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suicideThose doctors changed my meds again.  Granted I haven’t been sleeping which is vital to the health of someone with my disease, and I need to gain some weight, both side effects of this medicine they gave me, but still there is a part of me that sometimes wonders why I mess with the balance I am on.

I can handle almost all of the side effects of this medicine.  I don’t particularly like gaining weight, even knowing that I desperately could use it.  I don’t particularly care for the lack of any sexual desire, but my husband and I find ways.  I don’t like the bad skin, the headaches, the tremors, and all the rest that is simply a part of my daily life on medication.  I often think and dream of a day when medicine won’t be necessary for me, that I will be able to survive in a world without it and those side effects.  But for the most part I have resigned myself to these little pills that do a lot of good, and a lot of bad.

But this new medicine comes with one side effect I always forget until I start taking it again: Nightmares.  And I am talking the vivid, bloody, gory, full of real emotions nightmares.  The nightmares that take my whole family and destroy them and leave me to pick up the pieces.  The nightmares that require of me feats and actions that would only be necessary in the darkest days of my truths.  And they are real.  They are so real that I live them as surely as I live the day I am in.   There are no pink elephants to help me compartmentalize them.  There are no strange worlds to remind me that it is just a dream.  It is a reality that I live each night in the vain hope that I will at least sleep.

It is a deep sleep that comes with these nightmares.  It is not a light sleep that is easily moved or changed by the whims of my body.  It is a deep sleep that allows me to smell, feel, hear, see, and touch a separate reality that my brain has designed for me.  It is real.

I suppose that some scientist, somewhere, could probably explain to me how a tiny yellow pill could so affect my brain as to only allow it to produce these nightmares.  Some spot in my brain that is activated by these tiny pills so that happiness in dreams because impossible.  It wouldn’t help.

I recognize the power of the brain.  I recognize that our brains are weapons, are masters, are the greatest instruments not only of destruction but of beauty this world has ever seen.  I recognize that it is our brains that can convince the most pacifist of people to pull a trigger in certain situations.  I recognize that it is our brains that move that paint brush one millimeter over to finalize a great work of art.  I recognize the importance, the power and the sheer brilliance of the human brain.  The nightmares, and the reality of them, are just as potent as the daydreams I try so hard to keep.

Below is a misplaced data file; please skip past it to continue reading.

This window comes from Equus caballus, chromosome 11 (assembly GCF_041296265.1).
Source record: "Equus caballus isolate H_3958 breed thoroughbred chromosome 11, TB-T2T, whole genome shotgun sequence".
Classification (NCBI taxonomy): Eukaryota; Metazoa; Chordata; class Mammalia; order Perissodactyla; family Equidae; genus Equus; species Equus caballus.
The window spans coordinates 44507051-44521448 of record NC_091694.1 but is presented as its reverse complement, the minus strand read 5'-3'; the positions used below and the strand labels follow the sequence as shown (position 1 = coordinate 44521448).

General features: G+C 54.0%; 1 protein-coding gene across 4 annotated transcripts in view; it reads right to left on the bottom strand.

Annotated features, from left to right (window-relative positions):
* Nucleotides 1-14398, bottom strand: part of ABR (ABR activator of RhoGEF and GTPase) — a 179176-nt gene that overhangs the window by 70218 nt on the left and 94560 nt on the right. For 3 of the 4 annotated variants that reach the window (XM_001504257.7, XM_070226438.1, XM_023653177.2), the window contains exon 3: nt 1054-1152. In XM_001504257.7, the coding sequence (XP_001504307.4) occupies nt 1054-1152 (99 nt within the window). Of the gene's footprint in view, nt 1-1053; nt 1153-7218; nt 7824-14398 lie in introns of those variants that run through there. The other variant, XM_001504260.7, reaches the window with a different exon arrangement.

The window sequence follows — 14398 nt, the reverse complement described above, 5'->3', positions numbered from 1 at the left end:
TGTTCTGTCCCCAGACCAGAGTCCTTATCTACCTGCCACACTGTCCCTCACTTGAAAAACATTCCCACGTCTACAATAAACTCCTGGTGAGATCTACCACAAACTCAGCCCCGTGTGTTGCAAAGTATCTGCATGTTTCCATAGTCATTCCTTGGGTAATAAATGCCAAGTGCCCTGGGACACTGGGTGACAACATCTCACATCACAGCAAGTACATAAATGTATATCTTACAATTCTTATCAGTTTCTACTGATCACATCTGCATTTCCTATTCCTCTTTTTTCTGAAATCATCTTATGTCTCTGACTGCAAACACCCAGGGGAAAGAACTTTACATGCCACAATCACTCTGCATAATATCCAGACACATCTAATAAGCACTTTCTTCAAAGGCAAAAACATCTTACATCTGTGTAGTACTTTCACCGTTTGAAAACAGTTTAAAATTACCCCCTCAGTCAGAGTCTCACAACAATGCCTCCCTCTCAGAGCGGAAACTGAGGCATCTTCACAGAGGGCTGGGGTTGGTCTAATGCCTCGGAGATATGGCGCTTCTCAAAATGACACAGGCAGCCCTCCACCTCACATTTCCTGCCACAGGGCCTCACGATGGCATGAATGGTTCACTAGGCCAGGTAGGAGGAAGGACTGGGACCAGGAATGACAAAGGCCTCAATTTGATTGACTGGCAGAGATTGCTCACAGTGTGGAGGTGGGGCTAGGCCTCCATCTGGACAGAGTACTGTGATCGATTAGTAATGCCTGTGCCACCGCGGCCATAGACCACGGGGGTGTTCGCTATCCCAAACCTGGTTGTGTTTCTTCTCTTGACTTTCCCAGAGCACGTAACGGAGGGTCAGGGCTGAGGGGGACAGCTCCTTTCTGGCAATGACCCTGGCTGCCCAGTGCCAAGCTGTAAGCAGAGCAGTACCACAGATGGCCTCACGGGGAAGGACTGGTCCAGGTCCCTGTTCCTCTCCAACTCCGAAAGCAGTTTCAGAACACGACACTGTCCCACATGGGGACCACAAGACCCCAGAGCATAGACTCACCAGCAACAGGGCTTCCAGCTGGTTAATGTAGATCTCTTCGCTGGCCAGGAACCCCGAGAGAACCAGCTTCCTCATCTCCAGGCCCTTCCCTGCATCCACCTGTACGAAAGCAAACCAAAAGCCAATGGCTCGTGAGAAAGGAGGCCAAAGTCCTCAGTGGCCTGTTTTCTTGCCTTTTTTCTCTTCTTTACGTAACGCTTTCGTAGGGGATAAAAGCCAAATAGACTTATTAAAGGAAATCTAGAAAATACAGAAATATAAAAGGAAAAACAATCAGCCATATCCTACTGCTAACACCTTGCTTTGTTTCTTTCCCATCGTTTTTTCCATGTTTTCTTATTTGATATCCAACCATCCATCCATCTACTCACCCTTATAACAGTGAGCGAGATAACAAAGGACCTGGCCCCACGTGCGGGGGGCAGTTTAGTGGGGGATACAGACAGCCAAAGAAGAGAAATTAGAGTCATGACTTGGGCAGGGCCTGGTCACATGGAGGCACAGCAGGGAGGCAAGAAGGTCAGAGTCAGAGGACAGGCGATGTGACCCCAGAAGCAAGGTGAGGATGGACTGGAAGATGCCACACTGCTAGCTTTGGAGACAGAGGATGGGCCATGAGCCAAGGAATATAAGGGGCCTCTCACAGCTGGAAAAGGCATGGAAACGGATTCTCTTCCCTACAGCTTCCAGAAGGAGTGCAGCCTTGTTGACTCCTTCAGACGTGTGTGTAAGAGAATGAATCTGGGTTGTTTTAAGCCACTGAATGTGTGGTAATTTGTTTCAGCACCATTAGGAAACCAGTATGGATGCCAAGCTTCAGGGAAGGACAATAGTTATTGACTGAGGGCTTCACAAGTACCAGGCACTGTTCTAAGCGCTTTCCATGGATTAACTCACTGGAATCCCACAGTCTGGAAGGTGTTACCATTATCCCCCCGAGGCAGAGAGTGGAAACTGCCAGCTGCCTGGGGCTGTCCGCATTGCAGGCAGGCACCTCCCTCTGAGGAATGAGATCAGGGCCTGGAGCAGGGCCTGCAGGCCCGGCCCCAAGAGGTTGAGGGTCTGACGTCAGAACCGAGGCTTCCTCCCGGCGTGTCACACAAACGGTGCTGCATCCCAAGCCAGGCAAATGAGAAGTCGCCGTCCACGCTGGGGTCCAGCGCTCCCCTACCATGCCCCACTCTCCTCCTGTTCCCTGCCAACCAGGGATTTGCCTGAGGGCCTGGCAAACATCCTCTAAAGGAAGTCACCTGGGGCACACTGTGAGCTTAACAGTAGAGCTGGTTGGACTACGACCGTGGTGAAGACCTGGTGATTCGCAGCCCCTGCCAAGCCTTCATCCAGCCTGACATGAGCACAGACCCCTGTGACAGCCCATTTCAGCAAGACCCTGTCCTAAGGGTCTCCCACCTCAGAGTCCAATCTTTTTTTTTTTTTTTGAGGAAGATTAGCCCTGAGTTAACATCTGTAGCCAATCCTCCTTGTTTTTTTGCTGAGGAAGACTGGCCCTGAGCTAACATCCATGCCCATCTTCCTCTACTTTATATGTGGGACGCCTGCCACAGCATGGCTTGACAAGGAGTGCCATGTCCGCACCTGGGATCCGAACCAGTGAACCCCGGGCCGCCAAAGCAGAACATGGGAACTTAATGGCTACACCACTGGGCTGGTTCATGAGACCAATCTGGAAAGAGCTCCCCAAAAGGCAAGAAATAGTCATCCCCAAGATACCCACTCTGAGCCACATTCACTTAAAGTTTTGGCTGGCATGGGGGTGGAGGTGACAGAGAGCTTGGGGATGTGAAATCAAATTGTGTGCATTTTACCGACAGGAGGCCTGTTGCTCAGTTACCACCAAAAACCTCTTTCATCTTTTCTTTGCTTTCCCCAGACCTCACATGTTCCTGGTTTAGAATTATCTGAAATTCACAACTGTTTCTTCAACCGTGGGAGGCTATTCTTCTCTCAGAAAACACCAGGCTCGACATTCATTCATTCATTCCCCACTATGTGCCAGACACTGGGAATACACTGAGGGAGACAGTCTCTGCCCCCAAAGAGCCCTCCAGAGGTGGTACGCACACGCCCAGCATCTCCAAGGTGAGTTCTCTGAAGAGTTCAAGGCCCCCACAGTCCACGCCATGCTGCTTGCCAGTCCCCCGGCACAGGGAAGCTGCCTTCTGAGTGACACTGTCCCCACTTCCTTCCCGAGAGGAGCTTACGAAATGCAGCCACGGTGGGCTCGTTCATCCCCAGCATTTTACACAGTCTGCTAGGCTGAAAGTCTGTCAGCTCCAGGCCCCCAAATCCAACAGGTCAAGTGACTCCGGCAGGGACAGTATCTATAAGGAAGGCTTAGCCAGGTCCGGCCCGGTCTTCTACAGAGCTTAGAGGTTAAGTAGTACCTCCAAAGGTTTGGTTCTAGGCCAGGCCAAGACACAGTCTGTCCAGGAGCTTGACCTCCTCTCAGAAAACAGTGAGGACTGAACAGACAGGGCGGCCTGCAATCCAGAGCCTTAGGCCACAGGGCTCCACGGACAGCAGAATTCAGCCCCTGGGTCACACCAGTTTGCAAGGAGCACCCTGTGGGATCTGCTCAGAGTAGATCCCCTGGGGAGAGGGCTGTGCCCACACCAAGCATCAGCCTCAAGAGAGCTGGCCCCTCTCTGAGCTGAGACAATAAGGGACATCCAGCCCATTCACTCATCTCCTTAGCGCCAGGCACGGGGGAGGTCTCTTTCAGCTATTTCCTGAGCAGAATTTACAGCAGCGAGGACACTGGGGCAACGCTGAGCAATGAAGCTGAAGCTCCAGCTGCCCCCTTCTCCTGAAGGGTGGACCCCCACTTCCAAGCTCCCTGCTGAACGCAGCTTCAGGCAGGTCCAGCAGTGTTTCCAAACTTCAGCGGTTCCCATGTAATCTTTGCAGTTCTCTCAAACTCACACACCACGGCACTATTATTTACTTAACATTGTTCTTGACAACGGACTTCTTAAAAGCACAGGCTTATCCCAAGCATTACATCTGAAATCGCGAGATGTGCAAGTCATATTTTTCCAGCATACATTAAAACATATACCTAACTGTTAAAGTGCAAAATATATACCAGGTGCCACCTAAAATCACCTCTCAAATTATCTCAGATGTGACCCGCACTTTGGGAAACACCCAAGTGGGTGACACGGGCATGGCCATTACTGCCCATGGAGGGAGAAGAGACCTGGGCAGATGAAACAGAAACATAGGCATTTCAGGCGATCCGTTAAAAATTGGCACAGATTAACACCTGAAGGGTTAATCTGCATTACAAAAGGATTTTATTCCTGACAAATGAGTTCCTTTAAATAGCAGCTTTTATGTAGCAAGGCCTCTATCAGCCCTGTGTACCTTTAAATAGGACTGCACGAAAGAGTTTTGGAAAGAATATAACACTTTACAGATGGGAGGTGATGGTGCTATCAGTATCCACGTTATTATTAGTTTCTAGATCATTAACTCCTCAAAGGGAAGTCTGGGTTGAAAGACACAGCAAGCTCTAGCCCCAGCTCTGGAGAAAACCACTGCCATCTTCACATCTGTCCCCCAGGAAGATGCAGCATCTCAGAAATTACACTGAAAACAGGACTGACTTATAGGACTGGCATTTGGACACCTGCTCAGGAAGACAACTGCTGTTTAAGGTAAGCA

I am lucky in that I know how to mitigate some of this.  I know that if I back off and don’t take the pill everyday, the nightmares will not have as much hold on my brain.  I know this because I had to learn it.  But not everyone is as lucky.

Every pill has side effects, and when you are talking about mental disease the medications can often have stellar side effects that you have no preparation nor any counter-effects against.   Often people will stay with medications despite the side effects; sort of like the monster you know.  For me, sometimes dealing with the side effects that I know are easier than adding a new pill that I don’t know what will do. It is easier and that is just that.  When you have such a wide range of options that you don’t get to choose from in terms of side effects, changing drugs can be a dangerous idea.

For now, I will back off the drugs.  I will take them every other day, or every third day and try to keep the nightmares at bay.  I know that means lots of ups and downs, but the other side of the coin is vivid and disturbing images that only a corrupted brain could create.  Medications, are often, the demon that brings the light.